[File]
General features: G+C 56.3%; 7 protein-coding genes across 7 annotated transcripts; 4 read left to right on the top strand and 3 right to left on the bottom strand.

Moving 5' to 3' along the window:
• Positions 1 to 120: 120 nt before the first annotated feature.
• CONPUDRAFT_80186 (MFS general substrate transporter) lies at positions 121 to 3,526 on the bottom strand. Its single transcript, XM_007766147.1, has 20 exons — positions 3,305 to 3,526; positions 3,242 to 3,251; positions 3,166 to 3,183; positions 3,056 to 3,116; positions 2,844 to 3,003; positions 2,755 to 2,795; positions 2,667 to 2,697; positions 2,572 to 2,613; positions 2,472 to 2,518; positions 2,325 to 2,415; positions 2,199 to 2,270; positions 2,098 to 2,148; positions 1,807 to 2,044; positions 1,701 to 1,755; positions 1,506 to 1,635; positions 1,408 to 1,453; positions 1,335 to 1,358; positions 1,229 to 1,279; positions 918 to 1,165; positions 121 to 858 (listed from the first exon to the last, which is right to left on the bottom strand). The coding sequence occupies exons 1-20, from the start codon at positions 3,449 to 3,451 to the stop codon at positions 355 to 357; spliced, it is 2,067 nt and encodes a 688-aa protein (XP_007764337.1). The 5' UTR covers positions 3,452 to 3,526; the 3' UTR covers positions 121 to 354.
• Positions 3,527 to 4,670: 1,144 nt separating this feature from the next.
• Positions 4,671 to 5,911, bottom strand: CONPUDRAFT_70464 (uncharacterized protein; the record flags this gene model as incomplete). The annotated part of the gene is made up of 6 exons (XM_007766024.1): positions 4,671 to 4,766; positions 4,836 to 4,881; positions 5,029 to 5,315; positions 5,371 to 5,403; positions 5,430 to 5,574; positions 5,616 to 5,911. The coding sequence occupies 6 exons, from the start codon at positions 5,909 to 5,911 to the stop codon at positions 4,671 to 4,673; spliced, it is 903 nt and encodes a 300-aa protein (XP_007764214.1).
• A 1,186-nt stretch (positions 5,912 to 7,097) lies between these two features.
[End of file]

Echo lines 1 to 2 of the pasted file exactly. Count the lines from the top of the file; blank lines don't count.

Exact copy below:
General features: G+C 56.3%; 7 protein-coding genes across 7 annotated transcripts; 4 read left to right on the top strand and 3 right to left on the bottom strand.

Moving 5' to 3' along the window: